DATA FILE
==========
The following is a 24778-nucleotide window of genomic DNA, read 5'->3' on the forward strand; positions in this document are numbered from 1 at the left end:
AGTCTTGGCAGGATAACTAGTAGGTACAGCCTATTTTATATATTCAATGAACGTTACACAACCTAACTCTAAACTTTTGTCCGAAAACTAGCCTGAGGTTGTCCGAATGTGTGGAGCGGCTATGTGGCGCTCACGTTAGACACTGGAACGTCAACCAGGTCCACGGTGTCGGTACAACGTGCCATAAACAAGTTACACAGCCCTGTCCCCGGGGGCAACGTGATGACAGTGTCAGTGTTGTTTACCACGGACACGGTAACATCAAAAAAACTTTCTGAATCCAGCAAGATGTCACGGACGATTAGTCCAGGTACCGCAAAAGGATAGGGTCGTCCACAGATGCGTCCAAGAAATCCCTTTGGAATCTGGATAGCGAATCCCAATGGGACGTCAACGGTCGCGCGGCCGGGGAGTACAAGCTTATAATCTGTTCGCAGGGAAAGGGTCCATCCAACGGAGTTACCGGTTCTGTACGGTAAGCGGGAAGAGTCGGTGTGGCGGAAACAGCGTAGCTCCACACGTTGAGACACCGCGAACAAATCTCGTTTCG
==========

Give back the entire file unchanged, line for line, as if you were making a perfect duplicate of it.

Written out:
The following is a 24778-nucleotide window of genomic DNA, read 5'->3' on the forward strand; positions in this document are numbered from 1 at the left end:
AGTCTTGGCAGGATAACTAGTAGGTACAGCCTATTTTATATATTCAATGAACGTTACACAACCTAACTCTAAACTTTTGTCCGAAAACTAGCCTGAGGTTGTCCGAATGTGTGGAGCGGCTATGTGGCGCTCACGTTAGACACTGGAACGTCAACCAGGTCCACGGTGTCGGTACAACGTGCCATAAACAAGTTACACAGCCCTGTCCCCGGGGGCAACGTGATGACAGTGTCAGTGTTGTTTACCACGGACACGGTAACATCAAAAAAACTTTCTGAATCCAGCAAGATGTCACGGACGATTAGTCCAGGTACCGCAAAAGGATAGGGTCGTCCACAGATGCGTCCAAGAAATCCCTTTGGAATCTGGATAGCGAATCCCAATGGGACGTCAACGGTCGCGCGGCCGGGGAGTACAAGCTTATAATCTGTTCGCAGGGAAAGGGTCCATCCAACGGAGTTACCGGTTCTGTACGGTAAGCGGGAAGAGTCGGTGTGGCGGAAACAGCGTAGCTCCACACGTTGAGACACCGCGAACAAATCTCGTTTCG